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Standard Canal Boat L.A. Hall (Wreck II)

In June 1994, the Lake Champlain Maritime Museum, in cooperation with Middlebury College, carried out a side scan sonar survey in the Barbers Point, New York, and Potash Point, Vermont area. One of the principal goals of this survey was to locate the remains of the canal boat L.A. Hall that had reportedly sunk in this area in 1878.


Perspective drawing of L.A. Hall. Drawn by Kevin Crisman.

L. A. Hall, a standard canal boat, was built in Whitehall New York in 1867. The vessel measured 85ft 6in (26.1m) in length, 14ft 8in (4.5m) in beam, and 5ft 9in (1.75) depth of hold, giving her a tonnage of 62.85 tons. On October 30, 1878 L.A. Hall, under the command of Captain Kane, was in tow behind the steam tug John F. Winslow. The canal boat was carrying 100 tons (90.9 metric tons) of pig iron loaded onto her decks. Around midnight Captain Kane and his son were jolted awake by a horrible crashing sound. They ran out of the stern cabin to find that a portion of the pig iron had collapsed the deck of the canal boat, and gone through the vessel’s bottom. Kane and his son escaped only moments before the vessel sank to the bottom.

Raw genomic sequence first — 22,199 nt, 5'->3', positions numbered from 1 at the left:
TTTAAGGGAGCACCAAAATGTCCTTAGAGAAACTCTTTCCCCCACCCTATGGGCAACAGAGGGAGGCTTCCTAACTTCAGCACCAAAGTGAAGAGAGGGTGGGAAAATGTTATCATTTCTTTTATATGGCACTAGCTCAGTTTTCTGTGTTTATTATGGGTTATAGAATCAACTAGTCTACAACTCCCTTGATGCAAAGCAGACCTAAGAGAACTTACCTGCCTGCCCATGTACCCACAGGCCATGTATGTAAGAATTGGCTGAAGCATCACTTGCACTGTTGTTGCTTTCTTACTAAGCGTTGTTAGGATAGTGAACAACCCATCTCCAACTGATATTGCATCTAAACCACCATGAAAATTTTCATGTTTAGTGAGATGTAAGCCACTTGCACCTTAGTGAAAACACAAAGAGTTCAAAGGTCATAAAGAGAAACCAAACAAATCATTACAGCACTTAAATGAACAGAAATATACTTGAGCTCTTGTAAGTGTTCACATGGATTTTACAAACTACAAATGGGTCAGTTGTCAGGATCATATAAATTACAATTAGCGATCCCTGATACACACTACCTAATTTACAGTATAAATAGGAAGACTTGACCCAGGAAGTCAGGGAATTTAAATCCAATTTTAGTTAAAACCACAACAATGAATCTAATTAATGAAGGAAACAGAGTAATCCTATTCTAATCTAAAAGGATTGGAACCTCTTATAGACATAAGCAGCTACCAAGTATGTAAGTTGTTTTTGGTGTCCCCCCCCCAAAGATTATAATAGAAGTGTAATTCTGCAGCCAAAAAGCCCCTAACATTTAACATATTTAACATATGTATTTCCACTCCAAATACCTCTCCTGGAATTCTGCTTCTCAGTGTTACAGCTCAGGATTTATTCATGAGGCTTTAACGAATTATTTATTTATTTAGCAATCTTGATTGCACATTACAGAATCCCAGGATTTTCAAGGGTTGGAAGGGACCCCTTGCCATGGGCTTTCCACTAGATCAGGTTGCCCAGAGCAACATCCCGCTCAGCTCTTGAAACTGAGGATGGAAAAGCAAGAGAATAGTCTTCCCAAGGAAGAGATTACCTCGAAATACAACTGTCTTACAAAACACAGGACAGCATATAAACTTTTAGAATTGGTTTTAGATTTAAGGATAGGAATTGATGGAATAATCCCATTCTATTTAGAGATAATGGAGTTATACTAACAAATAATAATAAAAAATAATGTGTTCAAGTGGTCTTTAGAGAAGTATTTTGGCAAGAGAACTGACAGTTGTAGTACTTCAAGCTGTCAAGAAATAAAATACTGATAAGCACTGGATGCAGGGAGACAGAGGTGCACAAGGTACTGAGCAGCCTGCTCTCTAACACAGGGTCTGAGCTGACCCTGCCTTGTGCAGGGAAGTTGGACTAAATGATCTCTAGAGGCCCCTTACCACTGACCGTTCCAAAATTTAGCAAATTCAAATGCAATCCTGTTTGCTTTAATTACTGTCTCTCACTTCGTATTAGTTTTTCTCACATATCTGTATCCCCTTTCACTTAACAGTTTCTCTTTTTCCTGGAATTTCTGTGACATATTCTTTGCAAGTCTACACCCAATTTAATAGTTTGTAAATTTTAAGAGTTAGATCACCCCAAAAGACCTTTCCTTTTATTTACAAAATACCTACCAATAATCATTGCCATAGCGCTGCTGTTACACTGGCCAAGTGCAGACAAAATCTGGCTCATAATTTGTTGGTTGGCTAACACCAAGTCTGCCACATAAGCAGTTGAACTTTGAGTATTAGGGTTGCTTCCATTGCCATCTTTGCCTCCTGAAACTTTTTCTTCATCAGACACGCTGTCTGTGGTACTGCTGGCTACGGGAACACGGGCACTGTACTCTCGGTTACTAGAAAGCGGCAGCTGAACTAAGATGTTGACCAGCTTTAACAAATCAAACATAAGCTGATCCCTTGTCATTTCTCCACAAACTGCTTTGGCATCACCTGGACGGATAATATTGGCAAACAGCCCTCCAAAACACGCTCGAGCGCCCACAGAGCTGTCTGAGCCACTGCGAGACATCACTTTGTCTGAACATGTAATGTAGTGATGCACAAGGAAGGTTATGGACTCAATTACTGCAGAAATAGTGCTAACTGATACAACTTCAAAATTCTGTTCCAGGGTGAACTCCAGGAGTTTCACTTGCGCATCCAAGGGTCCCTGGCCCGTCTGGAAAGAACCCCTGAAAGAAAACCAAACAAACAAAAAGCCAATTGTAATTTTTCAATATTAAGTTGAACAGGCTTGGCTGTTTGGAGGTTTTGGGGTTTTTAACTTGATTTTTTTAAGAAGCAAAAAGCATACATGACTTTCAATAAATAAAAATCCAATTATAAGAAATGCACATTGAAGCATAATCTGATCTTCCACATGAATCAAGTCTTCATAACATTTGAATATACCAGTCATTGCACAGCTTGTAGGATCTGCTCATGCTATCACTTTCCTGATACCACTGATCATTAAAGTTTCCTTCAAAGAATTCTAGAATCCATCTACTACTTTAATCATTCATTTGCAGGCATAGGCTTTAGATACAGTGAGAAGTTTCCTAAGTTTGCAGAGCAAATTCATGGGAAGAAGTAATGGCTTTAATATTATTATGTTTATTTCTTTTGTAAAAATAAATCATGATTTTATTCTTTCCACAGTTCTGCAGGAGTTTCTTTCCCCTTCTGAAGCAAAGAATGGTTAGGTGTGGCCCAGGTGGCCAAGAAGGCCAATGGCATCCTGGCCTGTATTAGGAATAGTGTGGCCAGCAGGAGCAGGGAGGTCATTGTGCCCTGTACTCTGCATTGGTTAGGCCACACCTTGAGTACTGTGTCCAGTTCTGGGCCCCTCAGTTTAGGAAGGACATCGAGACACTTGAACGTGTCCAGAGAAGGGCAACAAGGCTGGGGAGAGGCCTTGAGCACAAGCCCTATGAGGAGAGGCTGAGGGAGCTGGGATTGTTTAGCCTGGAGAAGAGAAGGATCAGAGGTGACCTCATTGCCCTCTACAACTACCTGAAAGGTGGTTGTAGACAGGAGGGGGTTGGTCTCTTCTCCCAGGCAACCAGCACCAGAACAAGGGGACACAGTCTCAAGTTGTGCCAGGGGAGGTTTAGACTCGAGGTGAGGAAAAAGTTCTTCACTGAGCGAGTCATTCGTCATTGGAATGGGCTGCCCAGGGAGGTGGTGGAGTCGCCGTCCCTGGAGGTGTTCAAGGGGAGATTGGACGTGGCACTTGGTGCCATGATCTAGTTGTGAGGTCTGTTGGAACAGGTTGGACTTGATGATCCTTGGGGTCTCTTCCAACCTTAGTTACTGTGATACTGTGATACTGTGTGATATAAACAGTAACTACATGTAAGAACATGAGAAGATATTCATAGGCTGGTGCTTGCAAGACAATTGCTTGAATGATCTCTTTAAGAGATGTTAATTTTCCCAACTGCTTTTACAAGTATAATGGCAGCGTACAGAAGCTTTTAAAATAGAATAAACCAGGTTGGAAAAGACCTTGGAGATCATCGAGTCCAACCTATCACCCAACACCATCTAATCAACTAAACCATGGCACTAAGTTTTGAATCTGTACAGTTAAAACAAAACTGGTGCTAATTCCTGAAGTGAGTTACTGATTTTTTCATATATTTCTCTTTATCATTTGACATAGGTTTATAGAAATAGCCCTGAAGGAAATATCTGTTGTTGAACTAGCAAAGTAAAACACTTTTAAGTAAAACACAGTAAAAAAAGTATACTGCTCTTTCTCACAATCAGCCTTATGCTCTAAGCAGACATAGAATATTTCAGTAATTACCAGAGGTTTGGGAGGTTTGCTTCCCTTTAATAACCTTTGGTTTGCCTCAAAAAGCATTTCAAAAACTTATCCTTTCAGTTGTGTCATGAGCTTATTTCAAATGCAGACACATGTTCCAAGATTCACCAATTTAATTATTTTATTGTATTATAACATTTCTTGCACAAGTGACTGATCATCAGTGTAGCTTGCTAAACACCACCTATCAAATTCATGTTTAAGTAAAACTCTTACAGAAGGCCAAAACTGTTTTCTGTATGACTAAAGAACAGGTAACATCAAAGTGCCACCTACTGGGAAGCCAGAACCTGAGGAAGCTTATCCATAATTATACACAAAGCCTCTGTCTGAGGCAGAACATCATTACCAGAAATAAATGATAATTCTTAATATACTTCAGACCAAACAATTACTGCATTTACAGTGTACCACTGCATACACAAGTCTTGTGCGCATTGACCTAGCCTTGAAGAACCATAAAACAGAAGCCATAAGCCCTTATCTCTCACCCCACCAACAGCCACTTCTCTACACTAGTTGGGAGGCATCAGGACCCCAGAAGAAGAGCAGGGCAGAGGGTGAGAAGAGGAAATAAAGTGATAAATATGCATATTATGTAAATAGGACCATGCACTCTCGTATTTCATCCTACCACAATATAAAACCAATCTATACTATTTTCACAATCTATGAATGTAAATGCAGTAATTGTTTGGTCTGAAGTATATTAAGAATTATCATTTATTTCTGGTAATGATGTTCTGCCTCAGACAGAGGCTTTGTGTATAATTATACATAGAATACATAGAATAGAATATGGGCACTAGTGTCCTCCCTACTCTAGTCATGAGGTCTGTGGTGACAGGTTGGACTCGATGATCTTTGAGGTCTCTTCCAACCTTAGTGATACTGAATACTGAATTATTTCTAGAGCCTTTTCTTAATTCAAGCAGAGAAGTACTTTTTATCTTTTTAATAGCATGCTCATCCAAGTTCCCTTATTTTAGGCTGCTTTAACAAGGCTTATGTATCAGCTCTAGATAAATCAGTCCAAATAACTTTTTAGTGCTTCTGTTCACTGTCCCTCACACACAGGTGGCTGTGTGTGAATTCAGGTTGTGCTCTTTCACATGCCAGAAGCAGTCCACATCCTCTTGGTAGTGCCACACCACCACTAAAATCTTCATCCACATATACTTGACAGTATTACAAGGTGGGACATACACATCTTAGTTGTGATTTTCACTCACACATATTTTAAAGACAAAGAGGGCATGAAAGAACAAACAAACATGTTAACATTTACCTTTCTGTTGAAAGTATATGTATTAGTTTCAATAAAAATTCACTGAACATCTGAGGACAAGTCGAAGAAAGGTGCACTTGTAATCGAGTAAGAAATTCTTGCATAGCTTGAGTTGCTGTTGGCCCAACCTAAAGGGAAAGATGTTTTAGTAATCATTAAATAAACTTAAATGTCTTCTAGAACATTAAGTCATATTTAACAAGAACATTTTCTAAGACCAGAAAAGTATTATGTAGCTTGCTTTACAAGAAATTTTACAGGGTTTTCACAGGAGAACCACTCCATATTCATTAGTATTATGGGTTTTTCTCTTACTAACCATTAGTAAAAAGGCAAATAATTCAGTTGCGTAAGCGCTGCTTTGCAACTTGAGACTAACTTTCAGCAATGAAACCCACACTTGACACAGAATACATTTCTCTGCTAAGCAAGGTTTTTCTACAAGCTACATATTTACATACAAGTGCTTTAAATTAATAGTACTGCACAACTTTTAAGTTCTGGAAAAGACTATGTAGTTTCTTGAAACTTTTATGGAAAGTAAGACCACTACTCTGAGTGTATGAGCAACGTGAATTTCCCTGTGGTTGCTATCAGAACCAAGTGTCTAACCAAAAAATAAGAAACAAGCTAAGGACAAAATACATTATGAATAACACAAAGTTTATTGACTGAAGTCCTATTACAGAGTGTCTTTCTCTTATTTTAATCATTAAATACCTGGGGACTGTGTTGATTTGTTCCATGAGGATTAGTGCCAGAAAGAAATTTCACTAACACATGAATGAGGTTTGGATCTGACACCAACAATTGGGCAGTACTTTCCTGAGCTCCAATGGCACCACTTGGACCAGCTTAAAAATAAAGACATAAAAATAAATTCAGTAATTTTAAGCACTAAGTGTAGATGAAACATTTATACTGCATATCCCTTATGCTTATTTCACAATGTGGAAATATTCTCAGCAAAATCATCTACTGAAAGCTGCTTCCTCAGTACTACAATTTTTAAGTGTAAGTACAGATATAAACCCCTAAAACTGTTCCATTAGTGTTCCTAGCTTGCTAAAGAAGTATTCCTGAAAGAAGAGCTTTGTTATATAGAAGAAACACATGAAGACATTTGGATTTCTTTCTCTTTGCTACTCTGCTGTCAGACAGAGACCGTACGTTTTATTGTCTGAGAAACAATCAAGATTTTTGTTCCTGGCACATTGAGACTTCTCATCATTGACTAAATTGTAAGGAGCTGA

The remains of the vessel were relocated in deep water on June 22, 1994 during the LCMM’s sonar survey. While the location, depth, and sonar image of the site suggested that the vessel found was L. A. Hall it was not until an ROV videotaped stacked piles of pig iron on the wreck’s deck that the tentative identification was confirmed. The ROV also substantiated the catastrophic event that sent the canal boat to the bottom. It appears that the iron stacked amidships collapsed through the decking carrying a large portion of the port side of the vessel with it. The roof of the stern cabin is also missing; it most likely floated away as the canal boat settled to the bottom. Due to the vessel’s rapid demise it is hypothesized that it contains an extensive collection of artifacts and therefore may be revisited in the future for further archaeological analysis.

 

Information Source:
Adam I. Kane and Christopher R. Sabick, Lake Champlain Underwater Cultural Resources Survey, Volume IV: 1999 Results and Volume V: 2000 Results. Lake Champlain Maritime Museum, 2002.